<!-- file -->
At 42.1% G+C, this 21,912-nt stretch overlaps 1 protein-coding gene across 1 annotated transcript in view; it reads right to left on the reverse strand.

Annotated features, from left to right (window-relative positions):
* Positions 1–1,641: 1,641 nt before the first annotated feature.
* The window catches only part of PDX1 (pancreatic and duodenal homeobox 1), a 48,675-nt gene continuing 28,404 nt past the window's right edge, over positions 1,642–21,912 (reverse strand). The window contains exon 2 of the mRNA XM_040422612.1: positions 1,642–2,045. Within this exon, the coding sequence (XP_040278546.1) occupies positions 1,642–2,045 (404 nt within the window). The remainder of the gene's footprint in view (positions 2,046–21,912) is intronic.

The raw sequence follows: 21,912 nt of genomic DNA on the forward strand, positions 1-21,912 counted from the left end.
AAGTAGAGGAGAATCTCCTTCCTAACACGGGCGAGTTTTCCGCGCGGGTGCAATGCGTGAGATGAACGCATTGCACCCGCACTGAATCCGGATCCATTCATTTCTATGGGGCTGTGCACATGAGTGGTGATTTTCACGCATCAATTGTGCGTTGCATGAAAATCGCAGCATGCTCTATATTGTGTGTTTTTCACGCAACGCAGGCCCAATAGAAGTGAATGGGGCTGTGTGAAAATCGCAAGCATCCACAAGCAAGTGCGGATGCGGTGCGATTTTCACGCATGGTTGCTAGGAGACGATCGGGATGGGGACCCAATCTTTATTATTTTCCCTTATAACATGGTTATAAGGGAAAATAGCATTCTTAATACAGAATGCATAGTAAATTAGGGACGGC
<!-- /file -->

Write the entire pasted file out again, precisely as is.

At 42.1% G+C, this 21,912-nt stretch overlaps 1 protein-coding gene across 1 annotated transcript in view; it reads right to left on the reverse strand.

Annotated features, from left to right (window-relative positions):
* Positions 1–1,641: 1,641 nt before the first annotated feature.
* The window catches only part of PDX1 (pancreatic and duodenal homeobox 1), a 48,675-nt gene continuing 28,404 nt past the window's right edge, over positions 1,642–21,912 (reverse strand). The window contains exon 2 of the mRNA XM_040422612.1: positions 1,642–2,045. Within this exon, the coding sequence (XP_040278546.1) occupies positions 1,642–2,045 (404 nt within the window). The remainder of the gene's footprint in view (positions 2,046–21,912) is intronic.

The raw sequence follows: 21,912 nt of genomic DNA on the forward strand, positions 1-21,912 counted from the left end.
AAGTAGAGGAGAATCTCCTTCCTAACACGGGCGAGTTTTCCGCGCGGGTGCAATGCGTGAGATGAACGCATTGCACCCGCACTGAATCCGGATCCATTCATTTCTATGGGGCTGTGCACATGAGTGGTGATTTTCACGCATCAATTGTGCGTTGCATGAAAATCGCAGCATGCTCTATATTGTGTGTTTTTCACGCAACGCAGGCCCAATAGAAGTGAATGGGGCTGTGTGAAAATCGCAAGCATCCACAAGCAAGTGCGGATGCGGTGCGATTTTCACGCATGGTTGCTAGGAGACGATCGGGATGGGGACCCAATCTTTATTATTTTCCCTTATAACATGGTTATAAGGGAAAATAGCATTCTTAATACAGAATGCATAGTAAATTAGGGACGGC